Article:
T-Mobile Sending Engineers to Dallas After Infant Dies During 911 Meltdown

A Dallas family says it lost its 6-month-old baby on the night 442 emergency calls were put on hold. Marie Saavedra reports.

DALLAS - Bridget Alex needs to know why the 911 system wasn’t there when her son needed it the most.

Six-month-old Brandon died Saturday night. Alex says her babysitter couldn’t get through to 911 when she repeatedly tried to call for help.

"I lost my 6-month-old because 911 did not respond,” the Dallas mother says. “There’s no excuse that you can give me to take that pain away.”

The babysitter’s calls to 911 came during a time of crisis Saturday night. That night, 442 callers were put on hold for an average of 38 minutes.

The City says a glitch involving a T-Mobile issue started intermittently in November, but has gotten much worse over the last month.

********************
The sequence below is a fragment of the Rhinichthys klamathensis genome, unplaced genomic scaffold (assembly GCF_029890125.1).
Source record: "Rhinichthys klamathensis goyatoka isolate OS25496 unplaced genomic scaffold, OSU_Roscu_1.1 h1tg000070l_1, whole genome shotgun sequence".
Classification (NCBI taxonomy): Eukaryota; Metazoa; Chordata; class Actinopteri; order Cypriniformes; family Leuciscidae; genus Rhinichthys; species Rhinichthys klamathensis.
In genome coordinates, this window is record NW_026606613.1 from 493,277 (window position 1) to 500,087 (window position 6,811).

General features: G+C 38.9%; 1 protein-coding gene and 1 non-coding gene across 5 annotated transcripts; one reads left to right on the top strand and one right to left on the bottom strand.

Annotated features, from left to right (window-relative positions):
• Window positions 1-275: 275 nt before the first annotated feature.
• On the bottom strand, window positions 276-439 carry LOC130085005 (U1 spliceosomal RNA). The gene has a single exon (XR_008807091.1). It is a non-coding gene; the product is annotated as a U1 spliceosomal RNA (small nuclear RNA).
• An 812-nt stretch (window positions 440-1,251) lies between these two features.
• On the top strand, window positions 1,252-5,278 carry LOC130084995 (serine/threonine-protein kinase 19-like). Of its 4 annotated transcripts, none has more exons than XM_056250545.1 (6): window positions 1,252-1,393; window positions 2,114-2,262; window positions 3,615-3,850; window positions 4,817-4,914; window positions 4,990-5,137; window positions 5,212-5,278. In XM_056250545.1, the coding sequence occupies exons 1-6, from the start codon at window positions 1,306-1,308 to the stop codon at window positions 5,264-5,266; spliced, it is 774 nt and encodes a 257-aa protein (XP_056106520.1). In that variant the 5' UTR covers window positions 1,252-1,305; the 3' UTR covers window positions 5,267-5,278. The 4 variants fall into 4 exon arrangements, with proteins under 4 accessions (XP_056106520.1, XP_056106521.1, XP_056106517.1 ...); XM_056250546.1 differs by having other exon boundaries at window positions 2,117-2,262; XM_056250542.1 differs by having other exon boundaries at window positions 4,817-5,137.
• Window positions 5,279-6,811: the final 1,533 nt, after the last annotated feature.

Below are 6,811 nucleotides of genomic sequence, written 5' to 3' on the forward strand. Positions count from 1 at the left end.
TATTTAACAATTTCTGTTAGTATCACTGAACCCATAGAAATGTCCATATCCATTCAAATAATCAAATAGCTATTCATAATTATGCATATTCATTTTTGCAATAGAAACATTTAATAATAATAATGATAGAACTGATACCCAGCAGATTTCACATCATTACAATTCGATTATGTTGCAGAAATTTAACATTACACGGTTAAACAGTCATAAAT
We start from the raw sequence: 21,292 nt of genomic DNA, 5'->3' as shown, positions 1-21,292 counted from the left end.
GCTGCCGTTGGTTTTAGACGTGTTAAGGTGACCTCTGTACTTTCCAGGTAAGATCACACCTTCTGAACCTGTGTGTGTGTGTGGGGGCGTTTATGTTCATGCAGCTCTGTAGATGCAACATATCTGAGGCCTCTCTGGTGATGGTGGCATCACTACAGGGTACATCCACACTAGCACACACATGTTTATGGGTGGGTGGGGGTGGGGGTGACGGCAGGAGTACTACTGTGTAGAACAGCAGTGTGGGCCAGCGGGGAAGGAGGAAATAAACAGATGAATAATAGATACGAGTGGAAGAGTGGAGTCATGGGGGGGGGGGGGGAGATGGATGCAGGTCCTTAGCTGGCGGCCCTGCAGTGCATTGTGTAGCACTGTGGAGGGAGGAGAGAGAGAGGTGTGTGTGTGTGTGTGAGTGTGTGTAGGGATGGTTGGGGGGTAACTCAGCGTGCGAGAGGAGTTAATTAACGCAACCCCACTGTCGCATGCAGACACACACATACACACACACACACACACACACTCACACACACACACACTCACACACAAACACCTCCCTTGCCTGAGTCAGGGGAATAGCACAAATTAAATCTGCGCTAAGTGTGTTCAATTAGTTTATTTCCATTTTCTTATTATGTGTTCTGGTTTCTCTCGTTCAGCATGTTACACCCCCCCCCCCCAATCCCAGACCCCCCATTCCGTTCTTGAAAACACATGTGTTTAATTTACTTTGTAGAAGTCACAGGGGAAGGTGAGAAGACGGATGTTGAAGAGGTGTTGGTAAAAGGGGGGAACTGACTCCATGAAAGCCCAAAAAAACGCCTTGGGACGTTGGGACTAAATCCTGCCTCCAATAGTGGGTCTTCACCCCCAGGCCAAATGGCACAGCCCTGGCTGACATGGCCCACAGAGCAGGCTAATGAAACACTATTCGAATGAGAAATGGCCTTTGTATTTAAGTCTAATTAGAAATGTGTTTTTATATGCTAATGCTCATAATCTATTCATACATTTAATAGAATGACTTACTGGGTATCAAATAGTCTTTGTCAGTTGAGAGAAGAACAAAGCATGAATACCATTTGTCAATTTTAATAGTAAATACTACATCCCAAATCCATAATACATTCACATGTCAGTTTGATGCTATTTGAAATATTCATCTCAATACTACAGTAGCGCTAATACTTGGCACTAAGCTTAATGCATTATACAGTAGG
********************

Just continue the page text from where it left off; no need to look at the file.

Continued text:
Whenever a T-Mobile customer calls 911, it creates ghost calls that the system records as 911 hang ups. It creates a bottleneck in the system as 911 operators respond to those “ghost” 911 hang ups. Callers end up getting put on hold as operators try to catch up.

“I need to know why my son of six months is gone,” Alex said. “That’s what I want to know. It should have been fixed by now. This is ridiculous.”

City Manager T.C. Broadnax spoke by phone to T-Mobile’s CEO John Legare after WFAA contacted the City about Brandon’s death. Legare agreed to send his top engineers to Dallas Wednesday morning. He committed to have them stay until the problem is fixed.